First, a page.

In your family, are you the D.J., Stephanie or Michelle Tanner?
Well, good news for all you D.J.s out there because a new study has found that first-born children are smarter than their younger siblings – thanks to your parents.
The reason for the higher IQ in eldest children, researchers say, is because parents tend to take more time developing the child’s thinking skills but then become more laid back with other children once they feel they have the hang of parenting.
“As the household gets bigger, time has to be split with younger children so they miss out on the advantage of being an only child for a time,” lead author Dr. Ana Nuevo-Chiquero tells The Telegraph. “It doesn’t mean first-borns get more love, that stays the same. But they get more attention, especially in those important formative years.”
Researchers from University of Edinburgh, Analysis Group and the University of Sydney followed 5,000 kids from pre-birth to age 14. Every two years they would assess the children through reading recognition testing, as well as collect information on environment factors, like family background and economic conditions.
Researchers also looked at the parents and their behaviour by using the home Observation Measurement of the Environment assessment tool. This helped them look at their smoking and drinking habits during pregnancy and post-birth behaviours, such as mental stimulation and emotional support.
The study found that parents offered less mental stimulation to their younger kids and also took part in fewer activities with them, like reading, crafts and playing musical instruments.
Parents also show a more relaxed attitude to smoking and drinking during pregnancy.
The findings could help explain the “birth order effect” – when children born earlier in families earn better wages and are more educated later in life – the study says.
Canadian parenting expert and family therapist Alyson Schafer, who was not involved in the study, agrees with most of what researchers found.
“Our parenting does change with each subsequent child,” she says. “Getting three kids bathed and into bed looks a lot different than it did when you had only one. We get more skilled and more relaxed with practice.”
However, Schafer offers another possible explanation as to why the older siblings tend to do well in academics, citing something called Adlerian psychology – a theory which looks to how children try to differentiate themselves in the family.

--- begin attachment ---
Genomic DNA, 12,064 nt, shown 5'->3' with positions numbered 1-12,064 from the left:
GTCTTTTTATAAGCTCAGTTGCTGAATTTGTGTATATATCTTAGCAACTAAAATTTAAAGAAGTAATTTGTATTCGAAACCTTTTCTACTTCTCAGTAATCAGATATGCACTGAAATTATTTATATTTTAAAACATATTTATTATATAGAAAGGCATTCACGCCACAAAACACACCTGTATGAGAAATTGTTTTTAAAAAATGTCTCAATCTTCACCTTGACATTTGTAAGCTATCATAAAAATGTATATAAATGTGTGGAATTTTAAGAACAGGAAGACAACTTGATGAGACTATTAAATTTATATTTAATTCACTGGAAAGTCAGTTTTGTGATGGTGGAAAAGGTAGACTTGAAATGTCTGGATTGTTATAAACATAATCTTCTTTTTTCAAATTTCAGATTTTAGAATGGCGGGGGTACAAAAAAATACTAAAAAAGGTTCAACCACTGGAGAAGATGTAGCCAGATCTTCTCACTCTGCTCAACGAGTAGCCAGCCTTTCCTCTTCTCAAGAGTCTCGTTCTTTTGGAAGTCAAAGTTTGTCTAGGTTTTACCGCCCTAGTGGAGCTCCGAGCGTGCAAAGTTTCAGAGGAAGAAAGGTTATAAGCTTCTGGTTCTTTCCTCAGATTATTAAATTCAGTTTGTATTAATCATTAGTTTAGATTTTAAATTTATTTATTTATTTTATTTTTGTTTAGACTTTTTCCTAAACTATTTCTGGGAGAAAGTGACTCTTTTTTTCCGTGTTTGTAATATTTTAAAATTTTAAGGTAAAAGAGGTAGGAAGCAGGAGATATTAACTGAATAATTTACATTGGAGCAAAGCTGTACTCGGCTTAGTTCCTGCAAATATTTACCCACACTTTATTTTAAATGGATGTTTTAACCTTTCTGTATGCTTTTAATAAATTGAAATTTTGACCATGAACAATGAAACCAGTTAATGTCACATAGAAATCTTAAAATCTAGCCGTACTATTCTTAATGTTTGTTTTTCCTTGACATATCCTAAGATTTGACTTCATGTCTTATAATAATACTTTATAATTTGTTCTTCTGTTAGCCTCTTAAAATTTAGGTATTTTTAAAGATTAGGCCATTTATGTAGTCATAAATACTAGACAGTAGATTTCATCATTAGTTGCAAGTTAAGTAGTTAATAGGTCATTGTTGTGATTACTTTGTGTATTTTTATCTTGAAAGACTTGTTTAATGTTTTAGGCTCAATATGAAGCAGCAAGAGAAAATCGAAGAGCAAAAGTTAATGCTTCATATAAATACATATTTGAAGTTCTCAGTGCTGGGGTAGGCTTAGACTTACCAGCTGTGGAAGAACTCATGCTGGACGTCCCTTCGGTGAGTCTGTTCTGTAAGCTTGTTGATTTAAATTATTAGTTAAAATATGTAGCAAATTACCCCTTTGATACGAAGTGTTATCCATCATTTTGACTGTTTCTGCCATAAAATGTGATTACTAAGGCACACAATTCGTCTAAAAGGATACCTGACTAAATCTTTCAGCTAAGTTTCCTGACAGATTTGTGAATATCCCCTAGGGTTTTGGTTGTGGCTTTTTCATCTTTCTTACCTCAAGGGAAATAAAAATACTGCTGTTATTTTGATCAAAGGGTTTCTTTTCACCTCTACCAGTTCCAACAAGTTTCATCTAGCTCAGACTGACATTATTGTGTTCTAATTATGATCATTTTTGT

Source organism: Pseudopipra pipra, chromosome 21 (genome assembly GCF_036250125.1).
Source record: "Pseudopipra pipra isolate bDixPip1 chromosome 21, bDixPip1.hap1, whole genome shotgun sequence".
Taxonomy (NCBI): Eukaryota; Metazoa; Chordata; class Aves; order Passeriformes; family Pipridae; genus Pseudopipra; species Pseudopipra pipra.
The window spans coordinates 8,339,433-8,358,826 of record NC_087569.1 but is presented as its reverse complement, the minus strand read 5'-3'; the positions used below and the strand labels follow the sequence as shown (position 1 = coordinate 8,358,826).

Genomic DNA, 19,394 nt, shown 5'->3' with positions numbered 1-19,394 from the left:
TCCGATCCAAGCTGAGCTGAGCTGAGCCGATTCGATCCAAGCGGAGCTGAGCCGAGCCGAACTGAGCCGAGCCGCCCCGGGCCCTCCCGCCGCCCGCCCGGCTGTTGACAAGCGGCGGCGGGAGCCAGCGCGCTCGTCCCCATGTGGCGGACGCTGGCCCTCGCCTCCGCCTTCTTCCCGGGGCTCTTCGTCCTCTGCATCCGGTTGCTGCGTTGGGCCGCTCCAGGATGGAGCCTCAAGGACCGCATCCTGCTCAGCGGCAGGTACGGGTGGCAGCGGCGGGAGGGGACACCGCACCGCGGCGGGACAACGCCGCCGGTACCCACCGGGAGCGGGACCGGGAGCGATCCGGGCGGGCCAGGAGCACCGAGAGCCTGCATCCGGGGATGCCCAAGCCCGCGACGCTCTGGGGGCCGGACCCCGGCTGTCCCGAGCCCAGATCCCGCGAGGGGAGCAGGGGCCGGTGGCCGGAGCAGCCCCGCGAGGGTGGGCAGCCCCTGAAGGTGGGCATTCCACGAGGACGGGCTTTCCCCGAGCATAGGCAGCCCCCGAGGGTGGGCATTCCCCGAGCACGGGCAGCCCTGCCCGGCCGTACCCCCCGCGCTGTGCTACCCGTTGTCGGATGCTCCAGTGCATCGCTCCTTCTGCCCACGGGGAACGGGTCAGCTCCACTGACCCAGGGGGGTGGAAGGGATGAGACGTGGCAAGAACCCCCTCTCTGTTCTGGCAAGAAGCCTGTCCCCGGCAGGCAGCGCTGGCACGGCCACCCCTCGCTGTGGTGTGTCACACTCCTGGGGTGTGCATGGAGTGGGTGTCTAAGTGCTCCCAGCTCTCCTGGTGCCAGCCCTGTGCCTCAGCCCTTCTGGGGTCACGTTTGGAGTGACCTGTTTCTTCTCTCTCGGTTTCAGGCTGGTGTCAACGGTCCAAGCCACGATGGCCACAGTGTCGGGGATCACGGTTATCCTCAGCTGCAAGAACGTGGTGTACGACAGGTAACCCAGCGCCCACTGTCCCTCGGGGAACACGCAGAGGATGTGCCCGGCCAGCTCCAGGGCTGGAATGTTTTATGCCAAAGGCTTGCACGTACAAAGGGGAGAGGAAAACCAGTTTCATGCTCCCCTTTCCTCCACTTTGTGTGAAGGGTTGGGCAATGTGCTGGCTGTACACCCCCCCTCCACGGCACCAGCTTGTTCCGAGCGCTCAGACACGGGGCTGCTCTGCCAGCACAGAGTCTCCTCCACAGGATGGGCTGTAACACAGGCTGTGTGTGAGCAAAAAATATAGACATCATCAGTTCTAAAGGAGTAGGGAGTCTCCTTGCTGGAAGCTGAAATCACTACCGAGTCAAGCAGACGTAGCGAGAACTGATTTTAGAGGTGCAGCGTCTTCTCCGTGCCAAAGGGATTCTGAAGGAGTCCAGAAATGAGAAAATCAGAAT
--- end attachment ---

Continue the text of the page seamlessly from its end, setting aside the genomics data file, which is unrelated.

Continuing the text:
“Each sibling tries to excel in unique areas,” Schafer says. “Typically, our society and families focus on school and achievement. First-borns who get a lot of attention from parents – about everything – tend to want to please their parents and elicit smiles and approval. They tend to want to do things right and well, so they like to learn rules and apply rules to succeed.”
And a great place for applying those rules, Schafer says, is school.
One thing to keep in mind, though, is cultural differences and other factors when discussing the “birth order effect,” says Schafer.
“You might be the first born in a family, but if you have a disability or illness you may assume the ‘role’ or psychological position of being the baby,” Schafer points out. “In cultures where gender differences are culturally entrenched, you may have a first-born female but the second-born male is treated specially as the first-born male heir for example.”
A 2015 study also looked at how birth order can affect children and found that while the order of which one was born determines their personality type, it could signal other outcomes.
After examining 20,000 people, researchers from the University of Leipzig concluded that older siblings are smarter on average while younger siblings are healthier and are more likely to be gay (if they’re men).
It was the second-largest study to look at the effects of birth order.